Sunday, October 14, 2012

I'll be coming for you...

Contained within the architecture of modern transportation networks are the plans of mass dislocation.  So while the driver, or commercial air passenger, feel they are given freedom, they are actually accepting the ease and facility of their dislocation.  Their mobility robs them of a fixed position, a locality.  As the global economy, a grandiose fantasy, collapsed, there was a spirit, promoted by business media, that we should or would have "six jobs in our lifetime."  When the crash happened perversely hopeful NPR radio essays told us of "permanent 'temps' who travel the nation" -- temporary job to temporary job.  A punishment from antiquity: for those men who wished of traveling freely over the face of the earth, to know the world, they have traded the ability to know their home.  

If Friedrich Kittler is correct, and Marshall McLuhan's idea of media as extension of self is a dangerously unexamined question (i.e. what is self?), that technology in fact imprints "self" (down to the very use of the word "imprint" as this word is not written but burnt onto silicon), that we are not in control as we imagine, that the technology defines us, then we can have our sanity, but we live in a terrifying world filled with endless vectors, real and not yet identified threats.  If McLuhan's argument is correct, then we are all insane, but the illusions and spectacles that are generated by our society can relieve us, however temporarily, of fear.  Said another way, technology is not a tool we pick up and use at our will, a separate entity that we take up and put down, but the lens through which we perceive what is real. The pair of glasses is not just an object, it is your vision.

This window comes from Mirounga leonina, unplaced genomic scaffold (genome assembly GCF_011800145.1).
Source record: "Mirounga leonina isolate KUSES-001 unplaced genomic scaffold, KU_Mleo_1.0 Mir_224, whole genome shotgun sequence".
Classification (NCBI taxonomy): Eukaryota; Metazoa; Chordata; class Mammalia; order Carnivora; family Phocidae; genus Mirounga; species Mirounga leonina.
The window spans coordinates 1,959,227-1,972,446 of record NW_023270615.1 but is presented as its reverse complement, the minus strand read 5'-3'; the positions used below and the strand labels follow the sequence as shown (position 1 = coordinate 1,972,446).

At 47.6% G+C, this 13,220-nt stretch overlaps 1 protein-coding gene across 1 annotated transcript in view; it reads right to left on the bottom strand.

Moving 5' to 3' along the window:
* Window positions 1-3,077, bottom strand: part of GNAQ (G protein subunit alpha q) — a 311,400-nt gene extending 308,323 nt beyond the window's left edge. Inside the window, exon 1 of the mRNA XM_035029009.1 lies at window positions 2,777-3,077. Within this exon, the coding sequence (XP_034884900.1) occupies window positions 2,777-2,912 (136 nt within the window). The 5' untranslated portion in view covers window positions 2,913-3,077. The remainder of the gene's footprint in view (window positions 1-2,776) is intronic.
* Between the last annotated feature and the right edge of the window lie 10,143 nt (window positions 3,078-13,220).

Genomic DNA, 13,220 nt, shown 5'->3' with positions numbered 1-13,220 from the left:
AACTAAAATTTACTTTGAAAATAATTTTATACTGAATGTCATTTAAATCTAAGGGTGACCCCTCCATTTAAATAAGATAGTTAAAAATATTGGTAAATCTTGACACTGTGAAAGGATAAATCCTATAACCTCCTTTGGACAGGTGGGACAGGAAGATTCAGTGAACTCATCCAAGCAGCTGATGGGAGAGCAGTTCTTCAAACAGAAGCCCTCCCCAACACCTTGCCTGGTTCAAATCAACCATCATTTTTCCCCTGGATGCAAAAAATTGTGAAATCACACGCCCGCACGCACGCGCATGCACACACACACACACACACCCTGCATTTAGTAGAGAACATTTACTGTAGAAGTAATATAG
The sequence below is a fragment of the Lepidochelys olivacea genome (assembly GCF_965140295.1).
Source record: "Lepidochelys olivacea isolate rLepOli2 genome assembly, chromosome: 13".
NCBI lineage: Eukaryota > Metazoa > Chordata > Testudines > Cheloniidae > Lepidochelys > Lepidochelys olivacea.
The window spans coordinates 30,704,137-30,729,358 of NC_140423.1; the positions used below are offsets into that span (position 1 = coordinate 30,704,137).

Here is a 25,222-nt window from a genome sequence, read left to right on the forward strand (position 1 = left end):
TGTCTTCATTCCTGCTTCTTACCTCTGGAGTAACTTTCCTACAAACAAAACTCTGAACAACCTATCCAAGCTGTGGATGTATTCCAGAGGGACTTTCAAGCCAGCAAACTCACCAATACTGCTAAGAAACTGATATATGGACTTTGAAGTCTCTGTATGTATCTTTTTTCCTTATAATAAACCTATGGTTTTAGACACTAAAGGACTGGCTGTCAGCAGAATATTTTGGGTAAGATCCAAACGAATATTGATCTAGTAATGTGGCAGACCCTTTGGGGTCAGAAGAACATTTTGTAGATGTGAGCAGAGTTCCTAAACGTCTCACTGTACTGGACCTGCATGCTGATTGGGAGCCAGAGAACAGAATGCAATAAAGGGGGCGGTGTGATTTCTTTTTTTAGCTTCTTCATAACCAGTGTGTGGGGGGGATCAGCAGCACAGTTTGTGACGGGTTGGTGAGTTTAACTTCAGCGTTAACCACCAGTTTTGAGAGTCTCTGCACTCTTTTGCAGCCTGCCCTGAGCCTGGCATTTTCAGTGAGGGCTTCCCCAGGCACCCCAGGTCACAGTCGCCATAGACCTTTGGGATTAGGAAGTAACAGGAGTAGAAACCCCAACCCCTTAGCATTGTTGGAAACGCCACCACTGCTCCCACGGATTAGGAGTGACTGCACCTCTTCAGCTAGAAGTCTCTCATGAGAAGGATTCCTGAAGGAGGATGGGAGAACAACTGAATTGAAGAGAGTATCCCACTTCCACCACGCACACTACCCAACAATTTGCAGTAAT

There is a false dilemma as well between a humanist, "we tell the machines what to do" and a supposedly anti-humanist view "the machines tell us what to do."  The truth is that we tell the machines what to tell us to do.  What if we change our infrastructure to limit the dislocation of population?  And what of globalization and its parallel fuel transportation system?  Put not in a reactive, but a radical way, if we build infrastructure and machines that by its nature, imparted by humans, privilege the local, what of that?  

In a sense, the 20th century was about connecting the whole globe, and this great technological feat permeated the entire culture of the west.  The New Age mantra, "We're all connected, man..."  was really hippies connecting with the spirit of President Eisenhower and the interstate highway system.  And while it is true that we are all connected, the appropriate response, to transportation infrastructure and cloying hippie bullshit, is "Oh no! We're all connected!"